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Atmospheric Measurement Techniques An interactive open-access journal of the European Geosciences Union
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Volume 7, issue 10
Atmos. Meas. Tech., 7, 3285–3293, 2014
https://doi.org/10.5194/amt-7-3285-2014
© Author(s) 2014. This work is distributed under
the Creative Commons Attribution 3.0 License.
Atmos. Meas. Tech., 7, 3285–3293, 2014
https://doi.org/10.5194/amt-7-3285-2014
© Author(s) 2014. This work is distributed under
the Creative Commons Attribution 3.0 License.

Research article 02 Oct 2014

Research article | 02 Oct 2014

Constraining regional greenhouse gas emissions using geostationary concentration measurements: a theoretical study

P. J. Rayner1, S. R. Utembe1, and S. Crowell2 P. J. Rayner et al.
  • 1School of Earth Sciences, University of Melbourne, Melbourne, Australia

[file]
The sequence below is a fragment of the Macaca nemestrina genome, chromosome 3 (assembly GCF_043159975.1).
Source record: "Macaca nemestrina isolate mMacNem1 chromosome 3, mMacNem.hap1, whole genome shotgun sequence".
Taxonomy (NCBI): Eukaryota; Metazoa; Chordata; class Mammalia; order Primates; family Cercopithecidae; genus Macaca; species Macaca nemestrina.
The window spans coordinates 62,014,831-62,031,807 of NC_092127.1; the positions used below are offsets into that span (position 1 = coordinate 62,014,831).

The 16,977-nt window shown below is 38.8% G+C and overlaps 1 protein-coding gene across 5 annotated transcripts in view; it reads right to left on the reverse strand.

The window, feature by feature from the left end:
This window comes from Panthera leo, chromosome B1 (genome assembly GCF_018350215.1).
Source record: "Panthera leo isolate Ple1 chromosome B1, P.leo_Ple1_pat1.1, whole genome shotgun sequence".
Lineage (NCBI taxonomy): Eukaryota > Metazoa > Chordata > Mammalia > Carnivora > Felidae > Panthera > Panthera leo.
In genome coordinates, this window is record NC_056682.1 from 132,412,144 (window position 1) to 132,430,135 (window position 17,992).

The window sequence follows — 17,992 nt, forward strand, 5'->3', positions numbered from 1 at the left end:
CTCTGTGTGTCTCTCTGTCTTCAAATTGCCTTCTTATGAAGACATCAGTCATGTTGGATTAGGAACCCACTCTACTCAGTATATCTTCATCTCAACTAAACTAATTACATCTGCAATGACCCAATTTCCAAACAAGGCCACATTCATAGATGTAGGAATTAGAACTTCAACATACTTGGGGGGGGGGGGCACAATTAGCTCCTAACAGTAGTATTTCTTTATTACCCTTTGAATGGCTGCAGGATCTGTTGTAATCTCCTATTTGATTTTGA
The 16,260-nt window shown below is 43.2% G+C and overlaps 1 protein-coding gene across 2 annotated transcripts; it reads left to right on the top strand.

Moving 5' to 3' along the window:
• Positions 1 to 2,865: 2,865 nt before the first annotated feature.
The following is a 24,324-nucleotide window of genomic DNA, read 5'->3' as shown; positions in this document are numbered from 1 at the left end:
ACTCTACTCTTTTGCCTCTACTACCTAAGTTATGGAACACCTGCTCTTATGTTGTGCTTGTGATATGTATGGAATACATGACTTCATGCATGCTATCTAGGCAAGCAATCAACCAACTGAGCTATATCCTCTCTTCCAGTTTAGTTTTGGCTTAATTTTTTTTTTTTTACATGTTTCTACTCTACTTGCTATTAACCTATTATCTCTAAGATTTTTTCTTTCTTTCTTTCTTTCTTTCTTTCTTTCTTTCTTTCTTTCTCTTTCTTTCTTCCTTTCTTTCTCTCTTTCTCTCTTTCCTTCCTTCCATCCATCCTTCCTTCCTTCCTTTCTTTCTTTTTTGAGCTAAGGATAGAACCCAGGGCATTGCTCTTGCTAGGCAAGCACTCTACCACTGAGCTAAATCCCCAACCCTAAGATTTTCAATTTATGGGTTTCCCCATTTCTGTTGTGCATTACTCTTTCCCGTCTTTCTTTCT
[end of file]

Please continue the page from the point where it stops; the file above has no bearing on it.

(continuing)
• 2College of Atmospheric and Geographic Sciences, University of Oklahoma, Norman, USA

Abstract. We investigate the ability of column-integrated trace gas measurements from a geostationary satellite to constrain surface fluxes at regional scale. The proposed GEOCARB instrument measures CO2, CO and CH4 at a maximum resolution of 3 km east–west × 2.7 km north–south. Precisions are 3 ppm for CO2, 10 ppb for CO and 18 ppb for CH4. Sampling frequency is flexible. Here we sample a region at the location of Shanghai every 2 daylight hours for 6 days in June. We test the observing system by calculating the posterior uncertainty covariance of fluxes. We are able to constrain urban emissions at 3 km resolution including an isolated power plant. The CO measurement plays the strongest role; without it our effective resolution falls to 5 km. Methane fluxes are similarly well estimated at 5 km resolution. Estimating the errors for a full year suggests such an instrument would be a useful tool for both science and policy applications.

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